Overview: Data science is a new field that emerged in the late 2000s as new technology made gathering and analyzing “big data” possible (Davenport & Patil 2012). Combining skills in computer programming, structuring data, and statistical analysis, data science has grown rapidly, with new academic journals, graduate degrees, and research networks. Harvard now has data science programs in multiple concentrations. The Government Department’s data science program stands out for its focus on teaching students to use these skills to solve real-world problems.
A number of alumni from the Government department’s undergraduate and graduate programs are going into the data science industry. These alumni are working at top tech companies (Facebook, Google, Netflix) and in data journalism, data-driven political consultancies, and impact evaluation non-profits.
In response to student feedback, we have revised our sequence of undergraduate data science courses. In place of the 3-course sequence we offered in previous years (Gov 50, Gov 51 & Gov 52), we have streamlined the overlapping content in those courses to provide a 2-course sequence that provides a solid foundation for work in data science: Gov 50 and Gov 51. This sequence will be comparable to the other introductory data science courses offered by other departments, but with a specific focus on political and policy questions.
Gov 50 covers the fundamentals of data science as applied to the social sciences: visualization, wangling, causal inference, prediction, and inference. All the while you will learn how to communicate your findings to a broad audience and how to use the professional tools of the trade such as R, tidyverse, and GitHub. Each student will complete a final project to showcase their acquired skills. No previous experience with statistics or statistical computing required.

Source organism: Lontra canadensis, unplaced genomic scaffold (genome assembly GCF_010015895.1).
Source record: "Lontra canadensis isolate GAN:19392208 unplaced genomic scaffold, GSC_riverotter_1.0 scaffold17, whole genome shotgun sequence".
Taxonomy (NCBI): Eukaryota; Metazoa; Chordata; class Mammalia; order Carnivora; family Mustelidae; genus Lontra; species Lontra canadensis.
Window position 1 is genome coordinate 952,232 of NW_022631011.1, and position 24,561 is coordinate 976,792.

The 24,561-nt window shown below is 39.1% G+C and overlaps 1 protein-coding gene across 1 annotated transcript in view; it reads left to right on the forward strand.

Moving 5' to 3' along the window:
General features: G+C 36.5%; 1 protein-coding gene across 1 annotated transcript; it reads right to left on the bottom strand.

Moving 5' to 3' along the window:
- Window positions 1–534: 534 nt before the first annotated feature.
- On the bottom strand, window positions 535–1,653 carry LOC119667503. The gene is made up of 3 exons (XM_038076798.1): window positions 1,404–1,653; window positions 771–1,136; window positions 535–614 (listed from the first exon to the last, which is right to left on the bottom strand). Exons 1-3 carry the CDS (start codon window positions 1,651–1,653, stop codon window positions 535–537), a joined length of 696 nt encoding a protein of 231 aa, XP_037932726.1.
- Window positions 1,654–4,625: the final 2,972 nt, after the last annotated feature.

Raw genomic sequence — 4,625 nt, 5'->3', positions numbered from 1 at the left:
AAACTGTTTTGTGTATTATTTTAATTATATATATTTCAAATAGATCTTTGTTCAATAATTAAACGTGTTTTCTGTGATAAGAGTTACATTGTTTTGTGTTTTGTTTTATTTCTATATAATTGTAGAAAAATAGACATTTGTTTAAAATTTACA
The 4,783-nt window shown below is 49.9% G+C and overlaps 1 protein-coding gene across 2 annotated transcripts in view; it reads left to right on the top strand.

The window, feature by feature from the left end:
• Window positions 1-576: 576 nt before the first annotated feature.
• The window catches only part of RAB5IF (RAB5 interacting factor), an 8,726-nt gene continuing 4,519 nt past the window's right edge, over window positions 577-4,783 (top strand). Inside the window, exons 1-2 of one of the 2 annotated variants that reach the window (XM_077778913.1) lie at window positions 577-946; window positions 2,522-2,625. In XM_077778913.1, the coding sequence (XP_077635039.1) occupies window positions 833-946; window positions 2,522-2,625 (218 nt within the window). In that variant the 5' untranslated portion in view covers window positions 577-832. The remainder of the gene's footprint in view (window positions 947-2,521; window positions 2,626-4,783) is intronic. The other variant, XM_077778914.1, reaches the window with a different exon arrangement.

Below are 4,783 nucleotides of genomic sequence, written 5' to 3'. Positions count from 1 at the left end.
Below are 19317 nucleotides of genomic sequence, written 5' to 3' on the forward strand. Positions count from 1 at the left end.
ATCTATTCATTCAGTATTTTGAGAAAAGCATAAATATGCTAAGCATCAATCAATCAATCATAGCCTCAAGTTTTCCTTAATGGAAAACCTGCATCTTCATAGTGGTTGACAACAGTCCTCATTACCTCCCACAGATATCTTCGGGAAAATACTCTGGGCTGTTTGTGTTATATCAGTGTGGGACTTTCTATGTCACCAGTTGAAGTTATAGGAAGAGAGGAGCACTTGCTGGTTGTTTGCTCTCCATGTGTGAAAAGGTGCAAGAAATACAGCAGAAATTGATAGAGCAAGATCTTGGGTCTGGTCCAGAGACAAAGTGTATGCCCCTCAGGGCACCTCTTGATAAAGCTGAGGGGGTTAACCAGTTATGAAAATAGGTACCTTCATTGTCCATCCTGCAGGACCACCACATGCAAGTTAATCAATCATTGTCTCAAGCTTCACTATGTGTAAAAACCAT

The new Gov 51 is designed to highlight the types of methods students would be most likely to encounter in both research and industry. This course will go deeper into prediction and modeling in linear and nonlinear models and causal inference approaches (instrumental variables, regression discontinuity designs, difference-in-differences). This will give students a suite of statistical and computational tools to use in their research projects, senior theses, or industry jobs.
Students then choose the third and fourth courses in the track from our data science electives, applying and extending the analytical techniques learned in the foundation courses.
Data Science Electives Offered in 2022-23:
- Gov 1008: Introduction to Geographical Information Systems
- Gov 1009: Advanced Geographical Information Systems Workshop
- Gov 1347: Election Analytics
- Gov 2001: Quantitative Social Science Methods I
- Gov 2002: Quantitative Social Science Methods II
- Gov 2003: Causal Inference
- API 211: Program Evaluation and Education Policy (at the Harvard Kennedy School)
- API 222: Machine Learning and Big Data Analytics (at the Harvard Kennedy School)
The Government Department will entertain petitions to count courses outside the list above for Data Science credit. Please fill out this form and make sure to note in the comments section that you are requesting to count the course as one of the 4 required classes for the Data Science program.
Applying: Concentrators should complete the Data Science plan of study supplement, review it with their concentration adviser, and submit the completed form to the Government Department Undergraduate Manager, Karen Kaletka.